Felicity Ward in The Hedgehog Dilemma [FringeTIX]
Felicity Ward @ Le Cascadeur
8:30pm, Sat 18 Feb 2012
Le Cascadeur is looking pretty chockers once everyone squeezes in, and we’re running about twenty minutes late – which has me nervous, because I’ve got a fifteen minute gap between this show and the next, and I’m nervous about having to rely on The Garden’s loose definition of “on time”.
I’m safely ensconced in my favourite hidey-hole in Le Casca, and in front of me there’s a group of people discussing who to blame “if she’s shit… I’ve never heard of her.” One of the group – let’s call her SozzledGirl – notices that I’ve got a backrest, and sits next to me. “I’ve got lower back problems. Hey – I love the eighties,” she slurs to me when she hears The Power of Love being played, “what’s this song called?” I tell her the name, mention that it’s by Huey Lewis and The News, and throw in the snippet that it was one of three chart-topping songs with the same name within 18 months of each other. She relays the information to her friends – “this guy knows everything about the eighties” – and then proceeds to tell me she loves comedy… but fails to come up with any names of comedians she likes. As soon as the house lights dropped, SozzledGirl decided to touch up her lipstick, using her phone to provide illumination.
Felicity Ward pops onstage wearing a sleek wedding dress – her wedding dress, she assures us, before she takes a step back and talks about The Hedgehog Dilemma. The Dilemma, she explains, was not to do with the perils of spiky-animal sex (though she has a hilarious callback to that premise late in the show), but a term coined by Freud to describe a fear of human emotional intimacy.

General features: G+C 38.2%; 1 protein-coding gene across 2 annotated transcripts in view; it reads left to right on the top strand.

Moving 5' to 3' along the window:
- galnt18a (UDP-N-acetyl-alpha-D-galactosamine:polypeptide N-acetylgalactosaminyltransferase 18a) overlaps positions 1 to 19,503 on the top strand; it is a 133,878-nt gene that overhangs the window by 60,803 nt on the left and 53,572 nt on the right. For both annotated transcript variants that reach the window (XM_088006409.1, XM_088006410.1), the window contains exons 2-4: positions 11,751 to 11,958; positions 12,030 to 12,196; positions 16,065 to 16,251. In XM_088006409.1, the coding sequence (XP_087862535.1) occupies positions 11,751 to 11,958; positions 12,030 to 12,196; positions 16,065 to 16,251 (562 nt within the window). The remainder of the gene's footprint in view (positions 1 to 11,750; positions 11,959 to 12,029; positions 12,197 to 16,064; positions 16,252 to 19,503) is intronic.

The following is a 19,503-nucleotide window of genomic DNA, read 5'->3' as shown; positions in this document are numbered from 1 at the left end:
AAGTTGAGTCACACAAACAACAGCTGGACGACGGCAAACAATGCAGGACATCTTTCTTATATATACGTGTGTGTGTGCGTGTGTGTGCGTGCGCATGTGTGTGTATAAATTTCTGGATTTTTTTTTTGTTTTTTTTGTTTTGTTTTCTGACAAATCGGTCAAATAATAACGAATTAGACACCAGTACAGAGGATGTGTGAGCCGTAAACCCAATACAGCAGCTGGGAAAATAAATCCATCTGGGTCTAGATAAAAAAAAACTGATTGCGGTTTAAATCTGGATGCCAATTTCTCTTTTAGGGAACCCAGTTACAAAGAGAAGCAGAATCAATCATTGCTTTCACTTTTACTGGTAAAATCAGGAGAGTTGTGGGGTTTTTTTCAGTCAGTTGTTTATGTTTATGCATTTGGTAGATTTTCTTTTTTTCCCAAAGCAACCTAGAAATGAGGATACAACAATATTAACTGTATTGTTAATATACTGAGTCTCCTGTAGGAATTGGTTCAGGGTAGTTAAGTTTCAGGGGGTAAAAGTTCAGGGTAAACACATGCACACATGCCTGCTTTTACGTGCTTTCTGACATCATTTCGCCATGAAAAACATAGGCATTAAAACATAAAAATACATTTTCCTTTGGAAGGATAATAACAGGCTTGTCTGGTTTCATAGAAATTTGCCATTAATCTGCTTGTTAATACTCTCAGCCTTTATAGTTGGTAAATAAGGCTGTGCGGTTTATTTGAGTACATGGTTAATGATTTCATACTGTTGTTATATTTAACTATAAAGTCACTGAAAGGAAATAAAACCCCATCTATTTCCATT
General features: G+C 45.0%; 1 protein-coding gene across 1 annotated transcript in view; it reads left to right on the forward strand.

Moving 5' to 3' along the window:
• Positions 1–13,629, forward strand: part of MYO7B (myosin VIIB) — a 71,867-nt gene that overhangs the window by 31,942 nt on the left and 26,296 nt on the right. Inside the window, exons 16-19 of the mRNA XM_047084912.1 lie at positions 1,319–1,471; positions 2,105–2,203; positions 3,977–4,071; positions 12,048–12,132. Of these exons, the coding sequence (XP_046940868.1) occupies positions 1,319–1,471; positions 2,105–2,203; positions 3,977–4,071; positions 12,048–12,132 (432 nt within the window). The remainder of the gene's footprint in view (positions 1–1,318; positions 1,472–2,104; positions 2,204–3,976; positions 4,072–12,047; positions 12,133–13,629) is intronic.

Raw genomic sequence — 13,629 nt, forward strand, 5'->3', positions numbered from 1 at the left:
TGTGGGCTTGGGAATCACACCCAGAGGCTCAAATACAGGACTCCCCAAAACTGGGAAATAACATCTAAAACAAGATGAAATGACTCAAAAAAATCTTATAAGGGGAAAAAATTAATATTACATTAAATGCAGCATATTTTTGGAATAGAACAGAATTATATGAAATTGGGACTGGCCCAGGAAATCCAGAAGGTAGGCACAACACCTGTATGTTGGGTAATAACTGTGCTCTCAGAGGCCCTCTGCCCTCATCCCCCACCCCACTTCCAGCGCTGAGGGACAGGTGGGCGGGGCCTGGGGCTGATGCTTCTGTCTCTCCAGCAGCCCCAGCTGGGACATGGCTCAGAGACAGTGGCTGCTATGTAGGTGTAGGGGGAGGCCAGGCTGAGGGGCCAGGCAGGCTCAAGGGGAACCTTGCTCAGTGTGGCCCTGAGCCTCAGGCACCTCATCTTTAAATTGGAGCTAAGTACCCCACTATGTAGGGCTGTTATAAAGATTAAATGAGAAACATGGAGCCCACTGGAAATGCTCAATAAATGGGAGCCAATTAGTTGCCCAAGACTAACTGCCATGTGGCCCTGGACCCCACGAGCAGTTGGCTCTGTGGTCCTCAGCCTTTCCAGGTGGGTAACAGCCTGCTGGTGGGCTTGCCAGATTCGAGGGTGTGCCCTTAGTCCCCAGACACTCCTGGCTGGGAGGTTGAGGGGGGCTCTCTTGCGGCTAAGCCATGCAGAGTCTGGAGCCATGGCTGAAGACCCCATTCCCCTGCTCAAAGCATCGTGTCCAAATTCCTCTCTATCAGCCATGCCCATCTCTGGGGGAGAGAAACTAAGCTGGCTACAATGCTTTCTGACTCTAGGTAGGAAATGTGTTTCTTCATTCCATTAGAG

And “emotional intimacy” forms the backbone of this performance, as Felicity recounts the breakdown of her eight-year relationship three weeks before their wedding, coupled with her battle with alcoholism and fractured family interactions. There’s an ascension as she travels to Edinburgh and has a wonderful encounter with a new beau; there’s heartbreak when he rejects her over distance. But then there’s the complete and utter joy that forms the tail of the show that makes you want to stand and applaud and scream in support of Felicity… it really is a lovely finish.
The Hedgehog Dilemma is a wonderfully constructed show – a consistent theme, great pacing, and some glorious twisting callbacks. And Felicity is just flat-out funny – her slight frame lends itself to an awkward physicality that she leverages wonderfully, and her ability to drift into different characters and voices is sublime – her sexy therapist voice and mannerisms are proper horn material. At first I was a little disappointed that it lacked the fractured manner of her earlier shows, but it’s just so well written that it doesn’t matter. And on this, the very first night that this show was performed, Felicity was on song – even with the mistimed audio cues, she made everything look intentional… and managed to turn a deeply personal tale into a torrent of cathartic laughter.
Make no mistake, this show is Felicity’s therapy now, and it’s incredibly brave of her to offer it up for all to see; but her confidence and talent just makes it all work, and there’s plenty of connection with the audience (well, there was for me, anyway). And I left the show elated… because this was one of the best stand-up shows I’ve seen for years.
Oh – and SozzledGirl? She reapplied lipstick three times during the show, constantly checked her phone, and spent a large amount of time looking for stuff on the floor. And kept asking me what words like “sporadic” meant. Bless.